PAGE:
General Information for Fellowship in Pediatric Hematology/Oncology

For complete information, please view our Brochure and Application for Fellowship (PDF)

Introduction
Overview
Performance Feedback and Evaluations
Book Allowance and Meeting Attendance
Grants
Elective Opportunities
Advanced Degrees
Camp Opportunities

Introduction

Texas Children’s Hospital and Baylor College of Medicine collaborate to offer one of the finest pediatric hematology-oncology fellowship programs in the nation. The large clinical service, preeminent faculty and state-of-the-art research programs of these top institutions provide an excellent setting for this specialized training.

Designed to prepare M.D.s and M.D./Ph.D.s for academic careers, this ACGME-accredited comprehensive training program affords opportunities for fellows to work alongside renowned faculty physicians to gain valuable in-depth clinical and laboratory research experience. Six new fellows are recruited annually through the National Resident Matching Program (NRMP). Trainees who complete this Program have acquired superb clinical experience and are firmly grounded in the basic biology of their specialty areas. In addition, fellows receive specialized training experience in laboratory or clinical research and will be well-positioned to become leaders in their field.

Texas Children’s Cancer Center draws more than 1,600 new pediatric patients with cancer and hematologic disorders each year. Consequently, fellows deal with a wide variety of clinical pediatric hematologic and oncologic problems. Although formal fellowship training in pediatric hematology-oncology ordinarily involves a three-year training period, we highly encourage our trainees to pursue a fourth year of training. See Fourth Year Opportunity

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Overview

Throughout the period of training, experienced faculty members guide each fellow to ensure that he or she develops and acquires excellent clinical, research and leadership skills.

The first 13 months are dedicated to obtaining comprehensive clinical skills in pediatric hematology and oncology. During this period, fellows are guided in selecting a clinical research or laboratory research experience to pursue in their second and third years. All fellows are encouraged to pursue an additional year of training in their area of research.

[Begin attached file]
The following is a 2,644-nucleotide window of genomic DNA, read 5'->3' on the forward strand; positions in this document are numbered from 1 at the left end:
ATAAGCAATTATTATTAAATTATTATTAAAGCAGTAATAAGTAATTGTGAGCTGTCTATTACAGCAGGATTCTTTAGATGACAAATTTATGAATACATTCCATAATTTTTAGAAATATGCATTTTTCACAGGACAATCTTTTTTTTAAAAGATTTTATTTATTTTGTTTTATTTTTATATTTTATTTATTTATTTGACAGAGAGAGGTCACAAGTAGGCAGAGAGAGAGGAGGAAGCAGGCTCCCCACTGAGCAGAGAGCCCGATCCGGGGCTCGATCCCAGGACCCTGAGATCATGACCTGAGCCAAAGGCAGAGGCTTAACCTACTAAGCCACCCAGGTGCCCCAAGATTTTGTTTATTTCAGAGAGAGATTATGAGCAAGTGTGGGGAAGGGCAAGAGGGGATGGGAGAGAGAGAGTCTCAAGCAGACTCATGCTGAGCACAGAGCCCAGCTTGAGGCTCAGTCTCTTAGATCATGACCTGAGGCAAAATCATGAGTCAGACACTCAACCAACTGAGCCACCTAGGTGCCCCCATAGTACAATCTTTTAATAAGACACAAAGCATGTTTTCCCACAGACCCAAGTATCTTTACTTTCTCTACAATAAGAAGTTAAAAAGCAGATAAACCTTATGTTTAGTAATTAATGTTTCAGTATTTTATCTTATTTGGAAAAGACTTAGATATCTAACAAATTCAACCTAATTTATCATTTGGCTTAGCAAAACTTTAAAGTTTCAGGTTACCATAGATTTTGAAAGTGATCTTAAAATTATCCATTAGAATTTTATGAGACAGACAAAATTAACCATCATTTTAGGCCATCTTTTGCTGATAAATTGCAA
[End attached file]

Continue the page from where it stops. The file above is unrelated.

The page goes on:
The large clinical service and state-of-the-art research programs at Texas Children's Cancer Center and Hematology Service and Baylor College of Medicine provide unique training for our fellows. Approximately 400 new pediatric cancer patients and more than 1,200 new patients with hematologic disorders are referred each year to the Texas Children’s Cancer Center and Hematology Service. Virtually every form of childhood cancer and blood disorder is represented in our patient population. As a result, the program offers trainees an extensive, in-depth exposure to a multitude of clinical pediatric hematologic and oncologic problems in a carefully supervised training environment overseen by highly experienced and qualified attending faculty. As the fellows’ knowledge and experience increase, so does their level of clinical responsibility.

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Performance Feedback and Evaluations

Trainees participate in both informal and formal performance evaluations and feedback conferences throughout every rotation in the training program. Written evaluations of conference presentations, ward rotations and overall performance reports are reviewed with the trainee by the involved faculty on a regular basis. In addition, each fellow meets individually with Drs. Poplack and Steuber twice a year to review their overall evaluations and progress.

Fellows also meet as a group with the Chief of Service, Dr. Poplack, and the Program Coordinator, Dr. Steuber, on a monthly basis to address programmatic issues. These meetings provide the fellows with the opportunity to discuss issues regarding the curriculum and its implementation. The meetings also serve as a forum for resolving issues that have been identified as impediments to the learning experience.

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Book Allowance and Meeting Attendance

Incoming fellows are provided with their own copies of textbooks relating to pediatric hematology-oncology; thereafter, the fellows have an annual book allowance. Support is also provided for attendance at one national scientific meeting annually. In addition, second- and third-year fellows are encouraged to participate in conferences and meetings that relate to their chosen fields of research. Fellows receive support to present their work in poster or platform format at these meetings.

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Grants